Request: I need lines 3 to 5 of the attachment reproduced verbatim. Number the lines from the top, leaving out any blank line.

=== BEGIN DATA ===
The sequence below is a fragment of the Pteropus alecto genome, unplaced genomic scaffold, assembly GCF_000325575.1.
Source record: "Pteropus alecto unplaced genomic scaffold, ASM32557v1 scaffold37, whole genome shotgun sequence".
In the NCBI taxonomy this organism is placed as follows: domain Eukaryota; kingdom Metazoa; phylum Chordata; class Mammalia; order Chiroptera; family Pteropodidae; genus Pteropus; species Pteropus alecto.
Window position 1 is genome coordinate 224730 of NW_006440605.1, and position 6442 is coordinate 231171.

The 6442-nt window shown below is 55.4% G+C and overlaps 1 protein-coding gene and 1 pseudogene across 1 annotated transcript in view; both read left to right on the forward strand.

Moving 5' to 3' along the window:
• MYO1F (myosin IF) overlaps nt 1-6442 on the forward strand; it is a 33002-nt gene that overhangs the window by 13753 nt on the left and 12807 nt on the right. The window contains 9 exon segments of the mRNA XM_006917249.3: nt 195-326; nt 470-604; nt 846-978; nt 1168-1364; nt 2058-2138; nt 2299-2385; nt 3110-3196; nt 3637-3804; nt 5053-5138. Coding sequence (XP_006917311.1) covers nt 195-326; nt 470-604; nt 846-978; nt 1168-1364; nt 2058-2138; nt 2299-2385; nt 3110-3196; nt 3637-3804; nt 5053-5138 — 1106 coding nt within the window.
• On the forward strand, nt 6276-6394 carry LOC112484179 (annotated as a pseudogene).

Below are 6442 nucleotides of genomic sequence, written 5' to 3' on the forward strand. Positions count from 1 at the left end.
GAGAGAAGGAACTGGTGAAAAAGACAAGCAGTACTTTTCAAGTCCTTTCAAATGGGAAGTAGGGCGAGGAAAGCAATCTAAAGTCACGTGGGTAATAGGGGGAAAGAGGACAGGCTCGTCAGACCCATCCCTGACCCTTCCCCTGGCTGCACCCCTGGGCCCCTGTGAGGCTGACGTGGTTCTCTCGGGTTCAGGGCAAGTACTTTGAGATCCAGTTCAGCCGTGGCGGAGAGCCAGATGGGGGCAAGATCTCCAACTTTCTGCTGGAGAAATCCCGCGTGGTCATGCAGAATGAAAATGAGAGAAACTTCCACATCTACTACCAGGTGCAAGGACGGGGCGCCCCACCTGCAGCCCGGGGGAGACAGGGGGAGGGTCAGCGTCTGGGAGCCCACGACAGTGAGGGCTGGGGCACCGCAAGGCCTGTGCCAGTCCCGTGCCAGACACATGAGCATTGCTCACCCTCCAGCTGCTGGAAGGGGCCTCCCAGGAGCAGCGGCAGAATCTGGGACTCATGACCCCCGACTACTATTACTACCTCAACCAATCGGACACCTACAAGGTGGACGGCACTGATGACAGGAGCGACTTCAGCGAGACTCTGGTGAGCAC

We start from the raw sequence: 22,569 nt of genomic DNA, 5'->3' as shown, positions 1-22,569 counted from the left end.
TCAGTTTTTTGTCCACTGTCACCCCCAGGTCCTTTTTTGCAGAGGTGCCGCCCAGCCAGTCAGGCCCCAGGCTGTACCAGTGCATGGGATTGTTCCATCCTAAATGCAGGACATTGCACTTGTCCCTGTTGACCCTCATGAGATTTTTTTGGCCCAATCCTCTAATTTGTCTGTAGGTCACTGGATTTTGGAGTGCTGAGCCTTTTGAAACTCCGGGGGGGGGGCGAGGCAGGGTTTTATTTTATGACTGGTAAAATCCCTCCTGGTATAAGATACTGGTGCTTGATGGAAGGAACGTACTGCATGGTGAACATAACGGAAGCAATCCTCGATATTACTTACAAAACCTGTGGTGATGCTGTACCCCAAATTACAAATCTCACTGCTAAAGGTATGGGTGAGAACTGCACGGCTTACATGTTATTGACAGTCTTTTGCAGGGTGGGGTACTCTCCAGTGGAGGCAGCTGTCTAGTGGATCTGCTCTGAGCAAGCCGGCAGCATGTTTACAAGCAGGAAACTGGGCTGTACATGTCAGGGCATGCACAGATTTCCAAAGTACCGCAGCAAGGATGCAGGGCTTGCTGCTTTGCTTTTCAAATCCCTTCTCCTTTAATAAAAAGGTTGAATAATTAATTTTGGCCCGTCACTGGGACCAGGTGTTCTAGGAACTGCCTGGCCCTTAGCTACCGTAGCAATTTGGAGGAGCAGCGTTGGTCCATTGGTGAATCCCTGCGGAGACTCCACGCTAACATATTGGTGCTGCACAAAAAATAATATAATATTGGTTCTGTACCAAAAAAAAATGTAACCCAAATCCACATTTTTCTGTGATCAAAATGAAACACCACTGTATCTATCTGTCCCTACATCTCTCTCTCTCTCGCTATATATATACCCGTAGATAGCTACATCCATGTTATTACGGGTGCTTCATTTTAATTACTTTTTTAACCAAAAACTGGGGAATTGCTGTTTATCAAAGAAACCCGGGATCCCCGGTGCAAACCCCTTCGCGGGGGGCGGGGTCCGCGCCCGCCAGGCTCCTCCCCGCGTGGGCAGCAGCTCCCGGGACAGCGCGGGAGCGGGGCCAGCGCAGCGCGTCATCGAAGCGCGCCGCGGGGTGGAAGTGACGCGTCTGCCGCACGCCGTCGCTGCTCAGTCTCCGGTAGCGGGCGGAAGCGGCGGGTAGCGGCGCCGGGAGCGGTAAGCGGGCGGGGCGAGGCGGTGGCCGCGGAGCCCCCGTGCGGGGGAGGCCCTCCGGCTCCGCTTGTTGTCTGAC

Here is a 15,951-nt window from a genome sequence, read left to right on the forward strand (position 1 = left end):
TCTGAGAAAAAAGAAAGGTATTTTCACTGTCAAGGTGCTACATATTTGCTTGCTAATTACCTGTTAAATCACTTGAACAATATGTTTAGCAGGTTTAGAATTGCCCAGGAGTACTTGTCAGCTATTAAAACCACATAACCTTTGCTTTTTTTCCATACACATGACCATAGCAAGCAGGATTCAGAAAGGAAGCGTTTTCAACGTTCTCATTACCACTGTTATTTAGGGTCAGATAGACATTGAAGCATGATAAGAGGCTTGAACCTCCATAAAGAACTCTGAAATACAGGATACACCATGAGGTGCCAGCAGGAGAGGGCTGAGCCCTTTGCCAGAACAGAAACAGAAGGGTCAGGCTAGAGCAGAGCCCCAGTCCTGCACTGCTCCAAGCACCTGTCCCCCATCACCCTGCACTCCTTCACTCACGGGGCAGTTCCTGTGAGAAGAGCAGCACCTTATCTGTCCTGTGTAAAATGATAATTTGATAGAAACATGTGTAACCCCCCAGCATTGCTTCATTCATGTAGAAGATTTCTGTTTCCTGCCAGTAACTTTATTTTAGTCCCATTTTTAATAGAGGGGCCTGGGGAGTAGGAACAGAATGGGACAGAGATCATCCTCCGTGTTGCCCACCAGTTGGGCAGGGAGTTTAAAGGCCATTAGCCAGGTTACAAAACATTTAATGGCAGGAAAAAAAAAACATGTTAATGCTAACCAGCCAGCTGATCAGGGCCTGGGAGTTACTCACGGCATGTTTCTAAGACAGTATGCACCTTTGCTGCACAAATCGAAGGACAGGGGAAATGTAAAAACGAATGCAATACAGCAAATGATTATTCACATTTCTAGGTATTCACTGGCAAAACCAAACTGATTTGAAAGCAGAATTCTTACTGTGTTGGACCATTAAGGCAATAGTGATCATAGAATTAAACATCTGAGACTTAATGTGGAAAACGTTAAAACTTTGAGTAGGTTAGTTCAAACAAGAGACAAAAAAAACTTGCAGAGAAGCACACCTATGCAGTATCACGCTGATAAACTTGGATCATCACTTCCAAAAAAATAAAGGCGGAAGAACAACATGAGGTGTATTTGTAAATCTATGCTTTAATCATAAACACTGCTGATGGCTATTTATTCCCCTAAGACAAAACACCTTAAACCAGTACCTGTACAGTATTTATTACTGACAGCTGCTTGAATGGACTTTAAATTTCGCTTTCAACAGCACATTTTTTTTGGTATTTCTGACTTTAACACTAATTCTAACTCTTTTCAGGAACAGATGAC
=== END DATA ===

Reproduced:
In the NCBI taxonomy this organism is placed as follows: domain Eukaryota; kingdom Metazoa; phylum Chordata; class Mammalia; order Chiroptera; family Pteropodidae; genus Pteropus; species Pteropus alecto.
Window position 1 is genome coordinate 224730 of NW_006440605.1, and position 6442 is coordinate 231171.

The 6442-nt window shown below is 55.4% G+C and overlaps 1 protein-coding gene and 1 pseudogene across 1 annotated transcript in view; both read left to right on the forward strand.